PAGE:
Maine


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Maine

 (mān)
1. (also mĕn) A historical region and former province of northwest France south of Normandy. United with Anjou in 1126, it passed to England when Henry Plantagenet became king in 1154. Maine reverted to the French crown in 1481.
2. Abbr. ME or Me. A state of the northeast United States. It was admitted as the 23rd state in 1820. Explored by Europeans in 1602, the region was annexed by Massachusetts in 1652. Maine's northern boundary with New Brunswick was settled by a treaty with Great Britain in 1842. Augusta is the capital and Portland the largest city.

Maine

(meɪn)
n
(Placename) a state of the northeastern US, on the Atlantic: chiefly hilly, with many lakes, rivers, and forests. Capital: Augusta. Pop: 1 305 728 (2003 est). Area: 86 156 sq km (33 265 sq miles). Abbreviation: Me or ME (with zip code)

Maine

(meɪn)

n.
1. a state in the NE United States, on the Atlantic coast. 1,274,923; 33,215 sq. mi. (86,027 sq. km). Cap.: Augusta. Abbr.: ME, Me.
2. a former province in NW France.
Main′er, n.
ThesaurusAntonymsRelated WordsSynonymsLegend:
Noun1.Maine - a state in New EnglandMaine - a state in New England    
Acadia National Park - a national park in Maine showing marine erosion and glaciation; includes seashore and also the highest point on the Atlantic coast
U.S.A., United States, United States of America, US, USA, America, the States, U.S. - North American republic containing 50 states - 48 conterminous states in North America plus Alaska in northwest North America and the Hawaiian Islands in the Pacific Ocean; achieved independence in 1776
New England - a region of northeastern United States comprising Maine and New Hampshire and Vermont and Massachusetts and Rhode Island and Connecticut
Augusta, capital of Maine - the capital of the state of Maine
Bangor - a town in east central Maine on the Penobscot River
Brunswick - a university town in southwestern Maine
Lewiston - a town in southwestern Maine to the north of Portland
Orono - a university town in east central Maine on the Penobscot River to the north of Bangor
Portland - largest city in Maine in the southwestern corner of the state
Penobscot River, Penobscot - a river in central Maine flowing into Penobscot Bay
Saint John River, St. John River, Saint John, St. John - a river that rises in Maine and flows northeastward through New Brunswick to empty into the Bay of Fundy
Translations
Maine
References in classic literature ?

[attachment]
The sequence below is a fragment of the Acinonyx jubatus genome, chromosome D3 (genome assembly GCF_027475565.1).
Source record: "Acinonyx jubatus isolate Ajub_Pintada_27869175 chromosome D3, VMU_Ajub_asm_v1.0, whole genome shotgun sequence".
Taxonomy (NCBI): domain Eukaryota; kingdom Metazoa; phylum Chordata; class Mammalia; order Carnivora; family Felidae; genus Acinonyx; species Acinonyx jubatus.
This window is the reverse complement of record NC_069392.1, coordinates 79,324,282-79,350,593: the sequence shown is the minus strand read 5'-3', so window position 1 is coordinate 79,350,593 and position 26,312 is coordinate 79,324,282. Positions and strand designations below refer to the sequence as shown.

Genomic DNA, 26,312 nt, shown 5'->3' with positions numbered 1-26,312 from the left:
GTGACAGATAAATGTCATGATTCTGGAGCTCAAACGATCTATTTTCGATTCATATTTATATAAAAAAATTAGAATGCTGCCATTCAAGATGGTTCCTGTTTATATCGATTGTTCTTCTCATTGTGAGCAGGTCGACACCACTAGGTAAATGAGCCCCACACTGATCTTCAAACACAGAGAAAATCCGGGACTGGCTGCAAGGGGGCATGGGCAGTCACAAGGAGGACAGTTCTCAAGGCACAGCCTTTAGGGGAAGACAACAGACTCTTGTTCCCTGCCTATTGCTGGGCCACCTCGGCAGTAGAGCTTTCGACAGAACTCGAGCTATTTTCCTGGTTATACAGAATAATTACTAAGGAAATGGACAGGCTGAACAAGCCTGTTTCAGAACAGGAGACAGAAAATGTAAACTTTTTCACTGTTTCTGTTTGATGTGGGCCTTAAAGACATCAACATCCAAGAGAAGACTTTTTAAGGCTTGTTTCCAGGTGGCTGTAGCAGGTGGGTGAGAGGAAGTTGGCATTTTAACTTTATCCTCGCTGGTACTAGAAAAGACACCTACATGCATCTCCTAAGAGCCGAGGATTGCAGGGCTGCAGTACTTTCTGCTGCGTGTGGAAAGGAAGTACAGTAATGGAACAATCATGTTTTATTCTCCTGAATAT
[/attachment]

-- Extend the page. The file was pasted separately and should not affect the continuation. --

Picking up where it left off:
So the poor old mother up in Maine never had her boys brought back to her after all.
I met one of th' 148th Maine boys an' he ses his brigade fit th' hull rebel army fer four hours over on th' turnpike road an' killed about five thousand of 'em.
They traveled in this way through the east of the Union, Pennsylvania, Connecticut, Massachusetts, Vermont, Maine, and New Hampshire; the north and west by New York, Ohio, Michigan, and Wisconsin; returning to the south by Illinois, Missouri, Arkansas, Texas, and Louisiana; they went to the southeast by Alabama and Florida, going up by Georgia and the Carolinas, visiting the center by Tennessee, Kentucky, Virginia, and Indiana, and, after quitting the Washington station, re-entered Baltimore, where for four days one would have thought that the United States of America were seated at one immense banquet, saluting them simultaneously with the same hurrahs
My father was 'State of Maine," she broke in, with a little gurgle of joy.
The territories of Britain, Spain, and of the Indian nations in our neighborhood do not border on particular States, but encircle the Union from Maine to Georgia.
About this time, also, many settlers had gone to Maine, and were living without any regular govern- ment.
Originally from Mattawamkeag, Maine, he said," continued McCarthy, "and he wouldn't stand for no knockin' the place.
The latter's weak lungs had led him to exchange Maine for California, the removal being facilitated by the offer of a professorship in the State University.
Many years before, the American battleship Maine had been blown up in the harbour of Havana, and war with Spain had immediately followed--though there has always existed a reasonable doubt as to whether the explosion was due to conspiracy or accident.
Nowadays I'm so drove I get along with the Almanac, the Weekly Argus, and the Maine State Agriculturist.
He held them silent with ghastly stories of the "Yo-hoes" on Monomoy Beach, that mock and terrify lonely clam-diggers; of sand-walkers and dune-haunters who were never properly buried; of hidden treasure on Fire Island guarded by the spirits of Kidd's men; of ships that sailed in the fog straight over Truro township; of that harbour in Maine where no one but a stranger will lie at anchor twice in a certain place because of a dead crew who row alongside at midnight with the anchor in the bow of their old-fashioned boat, whistling - not calling, but whistling - for the soul of the man who broke their rest.
We are in great haste to construct a magnetic telegraph from Maine to Texas; but Maine and Texas, it may be, have nothing important to communicate.